Opera pushed out an update to its popular web browser on Tuesday that fixes vulnerabilities it described as "extremely severe". The update fixes seven security bugs, some of which were previously known. Version 9.63 of the browser addresses separate code injection risks stemming from flaws in HTML parsing and text inputing, …
..but at least Opera software fix these things fast, unlike Apple or Microsoft do for their browser. Six months in the wild and being exploited? That's nothing to IE.. :)
(Honourable mention for Firefox too, nice fast fixes and decent disclosure)
Gets antibiotics, too?
"extreme" = understatement, perhaps the PSA might be better rephrased as "opera removes tramp-stamp, headboard lube dispenser and extra butthole from OS, ditches 'Ripple' as beverage of choice."
I know they dont have the test-budget that M$ or apple has, but such gaping vulnerabilities going live is pretty awful, especially for a browser most tech-literate folk tend to love.
Paris, for the gaping hole aspect.
If there are seven of them I assume some of them are quite old and they've waited to roll them into one update. I'm an Opera user and fan and I would have hoped for better. Funny isn't it how the IE story is treated as a big negative, yet people seem to be be seeing this one as positive? Personally I'm appalled that they've sat on these vulnerabilities.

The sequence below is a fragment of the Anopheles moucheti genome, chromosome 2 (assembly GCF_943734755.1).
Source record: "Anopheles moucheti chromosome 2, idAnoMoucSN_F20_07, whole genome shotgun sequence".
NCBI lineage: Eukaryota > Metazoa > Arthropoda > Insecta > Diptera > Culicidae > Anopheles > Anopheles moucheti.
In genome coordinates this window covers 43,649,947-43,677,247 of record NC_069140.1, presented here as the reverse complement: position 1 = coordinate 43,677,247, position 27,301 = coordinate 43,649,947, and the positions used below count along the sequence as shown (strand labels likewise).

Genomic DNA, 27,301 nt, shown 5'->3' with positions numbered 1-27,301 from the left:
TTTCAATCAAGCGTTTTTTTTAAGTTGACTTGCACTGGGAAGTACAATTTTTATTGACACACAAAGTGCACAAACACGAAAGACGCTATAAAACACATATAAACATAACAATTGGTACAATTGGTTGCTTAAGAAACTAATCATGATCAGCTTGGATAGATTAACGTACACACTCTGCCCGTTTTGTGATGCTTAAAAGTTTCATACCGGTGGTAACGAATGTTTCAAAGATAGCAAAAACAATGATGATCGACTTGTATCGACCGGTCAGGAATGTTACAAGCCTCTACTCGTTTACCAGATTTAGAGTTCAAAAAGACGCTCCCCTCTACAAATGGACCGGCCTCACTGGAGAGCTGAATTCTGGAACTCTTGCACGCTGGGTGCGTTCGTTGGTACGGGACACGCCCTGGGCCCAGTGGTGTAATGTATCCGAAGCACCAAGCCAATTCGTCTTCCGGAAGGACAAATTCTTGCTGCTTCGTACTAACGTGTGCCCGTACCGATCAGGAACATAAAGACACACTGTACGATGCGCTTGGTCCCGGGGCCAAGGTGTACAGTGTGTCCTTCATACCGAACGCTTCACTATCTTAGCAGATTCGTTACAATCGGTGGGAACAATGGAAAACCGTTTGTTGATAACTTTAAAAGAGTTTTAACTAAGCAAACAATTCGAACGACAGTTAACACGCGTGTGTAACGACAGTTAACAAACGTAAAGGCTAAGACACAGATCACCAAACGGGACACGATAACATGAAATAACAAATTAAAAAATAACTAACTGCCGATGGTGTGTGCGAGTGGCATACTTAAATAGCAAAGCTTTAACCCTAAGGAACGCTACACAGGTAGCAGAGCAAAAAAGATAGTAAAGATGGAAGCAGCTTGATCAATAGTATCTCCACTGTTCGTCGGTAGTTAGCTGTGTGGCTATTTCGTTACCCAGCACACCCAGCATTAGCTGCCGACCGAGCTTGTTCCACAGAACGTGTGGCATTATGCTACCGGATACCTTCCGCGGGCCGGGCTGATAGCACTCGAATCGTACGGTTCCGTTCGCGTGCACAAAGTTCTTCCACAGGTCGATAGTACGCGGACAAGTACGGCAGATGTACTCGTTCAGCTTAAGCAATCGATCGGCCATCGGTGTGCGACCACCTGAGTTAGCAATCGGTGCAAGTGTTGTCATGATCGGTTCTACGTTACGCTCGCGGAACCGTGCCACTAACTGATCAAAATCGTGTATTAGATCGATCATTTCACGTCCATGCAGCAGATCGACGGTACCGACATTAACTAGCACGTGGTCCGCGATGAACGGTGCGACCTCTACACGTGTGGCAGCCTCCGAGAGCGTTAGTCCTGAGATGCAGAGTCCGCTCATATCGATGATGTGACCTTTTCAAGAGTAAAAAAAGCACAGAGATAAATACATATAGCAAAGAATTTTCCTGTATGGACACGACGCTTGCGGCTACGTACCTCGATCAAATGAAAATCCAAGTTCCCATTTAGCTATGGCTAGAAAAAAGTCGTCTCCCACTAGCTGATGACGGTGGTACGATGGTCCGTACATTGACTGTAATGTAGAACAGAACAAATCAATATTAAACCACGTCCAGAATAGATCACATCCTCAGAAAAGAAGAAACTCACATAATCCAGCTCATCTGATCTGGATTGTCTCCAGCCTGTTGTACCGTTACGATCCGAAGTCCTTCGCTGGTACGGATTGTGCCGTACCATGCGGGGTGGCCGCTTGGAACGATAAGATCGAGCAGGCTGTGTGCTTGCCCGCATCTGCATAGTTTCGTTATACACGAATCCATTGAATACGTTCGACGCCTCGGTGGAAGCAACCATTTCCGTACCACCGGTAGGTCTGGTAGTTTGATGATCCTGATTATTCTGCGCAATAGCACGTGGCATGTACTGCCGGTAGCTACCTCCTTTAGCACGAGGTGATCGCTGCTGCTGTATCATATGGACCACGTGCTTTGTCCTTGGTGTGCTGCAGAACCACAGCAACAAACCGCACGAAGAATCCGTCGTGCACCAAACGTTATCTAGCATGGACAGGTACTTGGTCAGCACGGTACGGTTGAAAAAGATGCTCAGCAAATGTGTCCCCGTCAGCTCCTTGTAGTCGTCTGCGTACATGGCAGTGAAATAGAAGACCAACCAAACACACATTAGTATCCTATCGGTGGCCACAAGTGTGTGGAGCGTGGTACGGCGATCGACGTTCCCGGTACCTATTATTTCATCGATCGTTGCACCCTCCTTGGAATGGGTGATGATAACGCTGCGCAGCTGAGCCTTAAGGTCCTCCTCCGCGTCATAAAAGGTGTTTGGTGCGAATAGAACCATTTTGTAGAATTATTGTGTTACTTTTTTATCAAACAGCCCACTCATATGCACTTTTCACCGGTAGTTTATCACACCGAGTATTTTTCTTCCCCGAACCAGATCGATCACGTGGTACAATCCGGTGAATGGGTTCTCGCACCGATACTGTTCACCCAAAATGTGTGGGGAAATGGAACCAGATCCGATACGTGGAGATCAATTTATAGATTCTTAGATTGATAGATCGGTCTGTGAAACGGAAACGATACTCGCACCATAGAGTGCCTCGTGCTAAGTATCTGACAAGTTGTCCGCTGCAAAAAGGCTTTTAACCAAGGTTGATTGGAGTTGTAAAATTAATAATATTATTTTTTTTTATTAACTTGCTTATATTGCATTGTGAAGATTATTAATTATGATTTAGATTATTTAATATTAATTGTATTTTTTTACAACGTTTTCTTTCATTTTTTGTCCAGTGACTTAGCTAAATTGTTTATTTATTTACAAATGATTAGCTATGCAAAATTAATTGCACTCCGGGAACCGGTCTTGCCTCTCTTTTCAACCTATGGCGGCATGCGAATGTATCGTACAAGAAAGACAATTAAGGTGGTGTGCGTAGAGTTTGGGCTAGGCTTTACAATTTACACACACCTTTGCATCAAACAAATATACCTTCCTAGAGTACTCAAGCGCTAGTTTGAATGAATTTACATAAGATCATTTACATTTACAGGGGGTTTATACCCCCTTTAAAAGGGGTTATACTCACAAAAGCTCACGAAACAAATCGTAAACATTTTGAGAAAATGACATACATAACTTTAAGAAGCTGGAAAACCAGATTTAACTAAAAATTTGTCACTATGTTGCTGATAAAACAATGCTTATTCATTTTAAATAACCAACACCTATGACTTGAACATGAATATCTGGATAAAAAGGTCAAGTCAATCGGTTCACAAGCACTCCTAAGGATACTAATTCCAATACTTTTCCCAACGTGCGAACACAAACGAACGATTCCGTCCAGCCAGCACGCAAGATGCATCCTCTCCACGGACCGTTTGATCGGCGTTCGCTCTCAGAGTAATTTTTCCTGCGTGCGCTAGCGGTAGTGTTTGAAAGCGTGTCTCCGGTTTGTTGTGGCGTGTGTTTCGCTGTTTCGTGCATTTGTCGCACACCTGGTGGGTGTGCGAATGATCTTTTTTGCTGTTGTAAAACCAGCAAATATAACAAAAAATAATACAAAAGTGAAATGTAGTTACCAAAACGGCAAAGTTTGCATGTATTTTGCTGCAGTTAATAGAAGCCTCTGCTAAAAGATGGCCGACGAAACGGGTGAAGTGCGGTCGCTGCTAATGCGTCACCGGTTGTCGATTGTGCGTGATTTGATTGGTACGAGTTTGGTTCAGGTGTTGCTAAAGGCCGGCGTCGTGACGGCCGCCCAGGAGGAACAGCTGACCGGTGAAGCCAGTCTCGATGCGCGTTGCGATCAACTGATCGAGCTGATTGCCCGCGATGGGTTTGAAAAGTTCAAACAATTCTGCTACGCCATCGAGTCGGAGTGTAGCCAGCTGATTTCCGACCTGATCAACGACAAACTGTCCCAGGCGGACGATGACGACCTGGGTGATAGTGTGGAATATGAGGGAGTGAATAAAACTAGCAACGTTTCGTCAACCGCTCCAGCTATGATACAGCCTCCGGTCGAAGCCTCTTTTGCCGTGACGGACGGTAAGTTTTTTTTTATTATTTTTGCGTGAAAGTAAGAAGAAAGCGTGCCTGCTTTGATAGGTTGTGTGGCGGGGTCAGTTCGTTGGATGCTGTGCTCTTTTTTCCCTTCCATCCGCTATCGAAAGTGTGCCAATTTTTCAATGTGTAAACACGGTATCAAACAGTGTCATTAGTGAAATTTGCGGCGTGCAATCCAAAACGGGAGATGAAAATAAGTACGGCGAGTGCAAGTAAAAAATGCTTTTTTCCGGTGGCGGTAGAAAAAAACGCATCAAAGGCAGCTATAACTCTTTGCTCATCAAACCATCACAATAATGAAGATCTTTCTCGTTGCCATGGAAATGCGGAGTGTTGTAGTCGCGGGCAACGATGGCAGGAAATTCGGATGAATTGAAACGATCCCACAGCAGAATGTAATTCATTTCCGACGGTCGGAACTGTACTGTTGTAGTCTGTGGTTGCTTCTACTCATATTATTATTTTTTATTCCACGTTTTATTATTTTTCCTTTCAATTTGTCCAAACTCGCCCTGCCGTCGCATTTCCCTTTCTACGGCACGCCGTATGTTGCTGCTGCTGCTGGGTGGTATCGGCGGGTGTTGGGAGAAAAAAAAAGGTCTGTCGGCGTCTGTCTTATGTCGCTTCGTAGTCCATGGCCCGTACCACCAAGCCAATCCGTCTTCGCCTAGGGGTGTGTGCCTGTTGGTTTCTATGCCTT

Is the XSS handling a flaw?
So, my question is, is this a flaw in the implementation or is this how things were originally intended to work? The recent article about Google's scripts being referenced by Obama's website suggests that scripts from other domain are supposed to appear to be from the original domain and that the real problem here is that people let anyone who feels like it embed anything they like on their pages.
Secondly, using NoScript even before it's "XSS Prevention" used to prevent a lot of problems provided you whitelisted your sites correctly -- what's the difference between this and the new "XSS attack prevention"
Can anyone who knows their stuff explain?
The point is..
Only Opera patches things in a timely manner. It still has zero unpatched vulnerabilities. Even Firefox with it's opensource code has loads of nasty unfixed problems.
Re: The point is..
I've been rooted running the latest opera on what turned out to be a malicious site. So don't feel too secure.
Paris, because she knows what it's like to be rooted.
Firefox goes one louder
This was yesterday, IE was the day before that, and today Firefox has 8 critical holes.
And this isn't the first time that a wave of holes has put all the top browsers in the news within the space of a couple of days. How can anyone bash Microsoft for the bugs in their empire of software when these small companies who only make one or two apps can't even get their act together.
Software is all piss poor. Let's see what happens over the next 20 years as the same kind of Chinese minds that did the Olympic opening ceremony start coding mainstream apps. Maybe they'll fare better than us.
How come some of these have taken months to address http://readlist.com/lists/securityfocus.com/bugtraq/5/25201.html
- JLaw, Kate Upton exposed in celeb nude pics hack
- Google flushes out users of old browsers by serving up CLUNKY, AGED version of search
- GCHQ protesters stick it to British spooks ... by drinking urine
- China: You, Microsoft. Office-Windows 'compatibility'. You have 20 days to explain
- Something for the Weekend, Sir? If you think 3D printing is just firing blanks, just you wait